To be truly free

That old Tom Petty song “Refugee” keeps running through my mind. And for good reason. Recently, a reader named Esai posted the following comment:

Just imagine if our blood was circulating at an even/constant pace through our body,
if your diet was correct and you had the ideal amount of vitamins and minerals your body would the do wonders, repairing damaged tissue, cancers, disease and even more important your BRAIN!. Im no scientist or a religious freak, there are no sinistral motives behind me saying this, i am confident in what i am saying because i know its true. any thing is possible when you put your mind to it.
if anyone should attempt any of what this forum suggests, do it for the right reasons, not just to slow your heart beat, do it to be free and do it to live! We live in a world where we are being controlled, Fun isnt it? They are continually controlling what we think and say, Why do we give them our freedom so easily?
we can control our own body! We control our thoughts! its so simple! Choose life not death, good not evil, positive and not negative.
i my self started controlling what i would think, i was then telling my body to heal itself, ya it didnt happen overnight but its happening, i would go into detail but too much to put in text, we all are the same inside and we all have the same freedom of life, take controll of it before its too late.

That’s powerful stuff, for sure. And it brings me back to myself. It reminds me of where my head has been, all along, over the years. Ever since I was a kid. Ever since I started getting concussions and could not fit in with others the way I had before.

One minute, I fit in, I had a good sense of who I was, and then it was broken into little pieces and taken from me. It was never easy, every single time. And even at a young age, it was very hard to take. Maybe even harder than when I was an adult, because my understanding of myself was still so fragile, and even the smallest change threw me into a crisis of confidence.

And it didn’t just happen once. It happened to me a number of times. I tend to think it should have gotten easier, each time it happened, but it didn’t. The initial shock was still there. The confusion, malaise, the pain of separation from myself and who I knew myself to be… it came back fresh, each time. After the fall down the stairs, after getting knocked out by that rock, after the football injuries, the soccer injuries, the rough-housing injuries, the fall out of the tree… then the car accidents, more falls, and that last fall in 2004. None of it was easy, and none of it made any sense.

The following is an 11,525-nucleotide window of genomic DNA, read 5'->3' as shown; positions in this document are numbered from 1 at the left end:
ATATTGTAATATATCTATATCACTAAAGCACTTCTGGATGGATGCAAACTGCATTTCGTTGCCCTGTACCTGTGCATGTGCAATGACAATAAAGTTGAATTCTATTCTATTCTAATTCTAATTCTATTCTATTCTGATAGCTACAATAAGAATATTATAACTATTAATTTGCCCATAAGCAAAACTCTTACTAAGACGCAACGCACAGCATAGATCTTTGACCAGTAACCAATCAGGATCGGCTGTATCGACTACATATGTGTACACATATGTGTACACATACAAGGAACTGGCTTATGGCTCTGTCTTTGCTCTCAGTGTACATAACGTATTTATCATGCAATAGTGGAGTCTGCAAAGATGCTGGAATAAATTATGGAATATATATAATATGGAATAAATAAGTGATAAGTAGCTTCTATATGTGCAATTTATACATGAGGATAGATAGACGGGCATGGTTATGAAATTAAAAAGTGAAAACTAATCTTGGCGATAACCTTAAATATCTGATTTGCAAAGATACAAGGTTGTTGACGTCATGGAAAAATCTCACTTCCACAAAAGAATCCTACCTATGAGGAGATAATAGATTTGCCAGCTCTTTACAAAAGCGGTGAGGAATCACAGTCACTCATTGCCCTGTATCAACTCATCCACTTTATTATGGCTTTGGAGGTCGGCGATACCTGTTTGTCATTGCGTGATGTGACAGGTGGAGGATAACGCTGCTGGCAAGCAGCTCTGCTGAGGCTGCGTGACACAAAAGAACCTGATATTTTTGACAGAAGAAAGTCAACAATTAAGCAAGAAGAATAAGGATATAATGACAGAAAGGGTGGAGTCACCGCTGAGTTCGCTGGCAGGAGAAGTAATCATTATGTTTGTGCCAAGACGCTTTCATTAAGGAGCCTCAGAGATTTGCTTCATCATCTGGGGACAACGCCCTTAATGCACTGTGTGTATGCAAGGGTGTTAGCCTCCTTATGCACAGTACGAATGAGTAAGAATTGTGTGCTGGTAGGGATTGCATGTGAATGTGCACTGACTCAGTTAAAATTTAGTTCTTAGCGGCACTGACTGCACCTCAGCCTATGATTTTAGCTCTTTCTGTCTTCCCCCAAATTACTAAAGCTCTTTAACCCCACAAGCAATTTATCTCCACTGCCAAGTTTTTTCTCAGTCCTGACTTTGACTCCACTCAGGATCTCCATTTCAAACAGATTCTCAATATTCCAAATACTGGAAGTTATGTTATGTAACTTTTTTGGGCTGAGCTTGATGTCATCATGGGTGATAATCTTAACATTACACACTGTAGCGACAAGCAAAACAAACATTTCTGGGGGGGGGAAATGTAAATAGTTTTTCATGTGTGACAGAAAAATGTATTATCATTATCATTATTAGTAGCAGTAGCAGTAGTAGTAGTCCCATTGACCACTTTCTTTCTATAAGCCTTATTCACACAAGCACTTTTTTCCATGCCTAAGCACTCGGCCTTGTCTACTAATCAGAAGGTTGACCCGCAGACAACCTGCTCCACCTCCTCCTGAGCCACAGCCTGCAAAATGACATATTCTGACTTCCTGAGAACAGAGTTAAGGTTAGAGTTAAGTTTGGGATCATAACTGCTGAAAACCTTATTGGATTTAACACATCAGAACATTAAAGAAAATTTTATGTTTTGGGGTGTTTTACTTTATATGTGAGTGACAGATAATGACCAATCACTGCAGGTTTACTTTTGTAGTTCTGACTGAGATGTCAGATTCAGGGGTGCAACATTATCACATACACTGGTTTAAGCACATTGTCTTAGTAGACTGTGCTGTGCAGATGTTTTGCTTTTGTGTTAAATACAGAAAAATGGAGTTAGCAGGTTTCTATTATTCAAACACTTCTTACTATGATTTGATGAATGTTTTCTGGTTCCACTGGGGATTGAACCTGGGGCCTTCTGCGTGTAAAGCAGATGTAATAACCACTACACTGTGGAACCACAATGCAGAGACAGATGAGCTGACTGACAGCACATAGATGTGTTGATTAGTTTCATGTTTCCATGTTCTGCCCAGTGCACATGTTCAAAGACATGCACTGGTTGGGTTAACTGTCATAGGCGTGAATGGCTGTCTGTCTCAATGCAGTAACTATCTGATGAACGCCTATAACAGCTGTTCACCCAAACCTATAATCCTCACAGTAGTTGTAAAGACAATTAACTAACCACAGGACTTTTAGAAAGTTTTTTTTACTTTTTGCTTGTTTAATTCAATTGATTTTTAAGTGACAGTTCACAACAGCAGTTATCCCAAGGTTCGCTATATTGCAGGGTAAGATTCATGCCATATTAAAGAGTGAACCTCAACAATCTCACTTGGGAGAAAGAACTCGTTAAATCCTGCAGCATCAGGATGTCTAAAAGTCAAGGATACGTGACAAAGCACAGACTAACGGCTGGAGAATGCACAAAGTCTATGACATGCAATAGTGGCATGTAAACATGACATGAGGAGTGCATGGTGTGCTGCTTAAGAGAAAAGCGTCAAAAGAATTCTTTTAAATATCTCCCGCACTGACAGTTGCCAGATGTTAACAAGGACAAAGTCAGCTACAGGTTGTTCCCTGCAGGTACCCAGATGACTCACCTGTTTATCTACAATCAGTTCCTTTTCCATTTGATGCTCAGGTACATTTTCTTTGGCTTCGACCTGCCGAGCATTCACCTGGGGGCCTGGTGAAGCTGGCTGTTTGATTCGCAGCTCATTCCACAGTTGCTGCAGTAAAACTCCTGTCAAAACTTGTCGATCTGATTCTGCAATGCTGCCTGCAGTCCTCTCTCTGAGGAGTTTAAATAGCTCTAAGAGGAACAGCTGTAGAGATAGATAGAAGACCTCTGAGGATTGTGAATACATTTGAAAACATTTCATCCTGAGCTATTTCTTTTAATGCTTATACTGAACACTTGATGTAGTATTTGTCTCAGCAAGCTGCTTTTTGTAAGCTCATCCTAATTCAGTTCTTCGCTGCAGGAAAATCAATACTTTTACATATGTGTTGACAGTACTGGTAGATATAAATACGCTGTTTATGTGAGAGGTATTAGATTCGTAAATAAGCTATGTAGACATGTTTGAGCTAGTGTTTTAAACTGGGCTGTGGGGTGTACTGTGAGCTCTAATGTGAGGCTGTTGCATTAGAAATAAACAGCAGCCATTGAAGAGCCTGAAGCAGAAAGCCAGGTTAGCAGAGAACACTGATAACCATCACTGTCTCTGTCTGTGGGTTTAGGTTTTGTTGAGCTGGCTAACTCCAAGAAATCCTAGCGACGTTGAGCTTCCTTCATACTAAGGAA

Not until the past few years.

Now it does make sense. I understand the mechanisms behind it. I understand the logistics behind it. And I understand how I got from where I was… to where I am now — over and over again. I also understand how to get back from that place and find my footing, which is worth the world to me.

It gives me a real level of comfort, to know I’ve figured it out. So, if I ever get hurt again, I can have some level of confidence that I’ll understand the underlying pieces and be able to put at least some of them back together again.

So, onward.

 

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Author: brokenbrilliant

I am a long-term multiple (mild) Traumatic Brain Injury (mTBI or TBI) survivor who experienced assaults, falls, car accidents, sports-related injuries in the 1960s, '70s, '80s, and '90s. My last mild TBI was in 2004, but it was definitely the worst of the lot. I never received medical treatment for my injuries, some of which were sports injuries (and you have to get back in the game!), but I have been living very successfully with cognitive/behavioral (social, emotional, functional) symptoms and complications since I was a young kid. I’ve done it so well, in fact, that virtually nobody knows that I sustained those injuries… and the folks who do know, haven’t fully realized just how it’s impacted my life. It has impacted my life, however. In serious and debilitating ways. I’m coming out from behind the shields I’ve put up, in hopes of successfully addressing my own (invisible) challenges and helping others to see that sustaining a TBI is not the end of the world, and they can, in fact, live happy, fulfilled, productive lives in spite of it all.

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